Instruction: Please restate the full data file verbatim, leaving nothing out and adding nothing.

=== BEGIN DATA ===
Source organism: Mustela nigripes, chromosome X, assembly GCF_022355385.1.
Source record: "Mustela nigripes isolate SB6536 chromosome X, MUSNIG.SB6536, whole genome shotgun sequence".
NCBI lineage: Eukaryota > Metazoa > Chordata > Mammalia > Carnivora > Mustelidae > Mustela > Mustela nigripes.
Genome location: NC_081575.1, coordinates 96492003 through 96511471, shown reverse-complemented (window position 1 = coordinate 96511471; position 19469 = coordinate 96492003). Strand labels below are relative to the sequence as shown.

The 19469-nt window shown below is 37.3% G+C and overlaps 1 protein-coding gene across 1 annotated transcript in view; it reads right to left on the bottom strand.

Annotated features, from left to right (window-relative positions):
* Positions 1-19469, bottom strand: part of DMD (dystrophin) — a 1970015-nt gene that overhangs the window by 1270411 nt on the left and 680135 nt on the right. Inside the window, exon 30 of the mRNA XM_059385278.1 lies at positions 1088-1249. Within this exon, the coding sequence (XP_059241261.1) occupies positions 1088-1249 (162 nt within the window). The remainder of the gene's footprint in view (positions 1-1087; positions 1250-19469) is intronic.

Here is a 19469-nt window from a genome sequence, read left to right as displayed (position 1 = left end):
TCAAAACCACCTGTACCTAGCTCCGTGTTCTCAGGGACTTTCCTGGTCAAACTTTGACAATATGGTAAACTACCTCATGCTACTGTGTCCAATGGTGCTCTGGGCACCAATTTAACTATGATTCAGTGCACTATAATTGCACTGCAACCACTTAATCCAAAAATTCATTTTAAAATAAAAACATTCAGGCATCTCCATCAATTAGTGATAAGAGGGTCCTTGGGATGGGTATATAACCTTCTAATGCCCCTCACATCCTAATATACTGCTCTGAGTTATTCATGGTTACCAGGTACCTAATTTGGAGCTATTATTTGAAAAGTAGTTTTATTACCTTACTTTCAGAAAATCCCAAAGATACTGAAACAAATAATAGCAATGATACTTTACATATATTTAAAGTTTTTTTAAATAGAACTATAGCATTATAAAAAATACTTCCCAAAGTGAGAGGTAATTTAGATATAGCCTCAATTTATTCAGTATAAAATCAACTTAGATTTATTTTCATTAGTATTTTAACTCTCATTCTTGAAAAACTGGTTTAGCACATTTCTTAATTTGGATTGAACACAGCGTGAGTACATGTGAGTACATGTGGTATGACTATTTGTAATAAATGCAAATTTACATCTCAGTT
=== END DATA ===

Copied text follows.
Source organism: Mustela nigripes, chromosome X, assembly GCF_022355385.1.
Source record: "Mustela nigripes isolate SB6536 chromosome X, MUSNIG.SB6536, whole genome shotgun sequence".
NCBI lineage: Eukaryota > Metazoa > Chordata > Mammalia > Carnivora > Mustelidae > Mustela > Mustela nigripes.
Genome location: NC_081575.1, coordinates 96492003 through 96511471, shown reverse-complemented (window position 1 = coordinate 96511471; position 19469 = coordinate 96492003). Strand labels below are relative to the sequence as shown.

The 19469-nt window shown below is 37.3% G+C and overlaps 1 protein-coding gene across 1 annotated transcript in view; it reads right to left on the bottom strand.

Annotated features, from left to right (window-relative positions):
* Positions 1-19469, bottom strand: part of DMD (dystrophin) — a 1970015-nt gene that overhangs the window by 1270411 nt on the left and 680135 nt on the right. Inside the window, exon 30 of the mRNA XM_059385278.1 lies at positions 1088-1249. Within this exon, the coding sequence (XP_059241261.1) occupies positions 1088-1249 (162 nt within the window). The remainder of the gene's footprint in view (positions 1-1087; positions 1250-19469) is intronic.

Here is a 19469-nt window from a genome sequence, read left to right as displayed (position 1 = left end):
TCAAAACCACCTGTACCTAGCTCCGTGTTCTCAGGGACTTTCCTGGTCAAACTTTGACAATATGGTAAACTACCTCATGCTACTGTGTCCAATGGTGCTCTGGGCACCAATTTAACTATGATTCAGTGCACTATAATTGCACTGCAACCACTTAATCCAAAAATTCATTTTAAAATAAAAACATTCAGGCATCTCCATCAATTAGTGATAAGAGGGTCCTTGGGATGGGTATATAACCTTCTAATGCCCCTCACATCCTAATATACTGCTCTGAGTTATTCATGGTTACCAGGTACCTAATTTGGAGCTATTATTTGAAAAGTAGTTTTATTACCTTACTTTCAGAAAATCCCAAAGATACTGAAACAAATAATAGCAATGATACTTTACATATATTTAAAGTTTTTTTAAATAGAACTATAGCATTATAAAAAATACTTCCCAAAGTGAGAGGTAATTTAGATATAGCCTCAATTTATTCAGTATAAAATCAACTTAGATTTATTTTCATTAGTATTTTAACTCTCATTCTTGAAAAACTGGTTTAGCACATTTCTTAATTTGGATTGAACACAGCGTGAGTACATGTGAGTACATGTGGTATGACTATTTGTAATAAATGCAAATTTACATCTCAGTT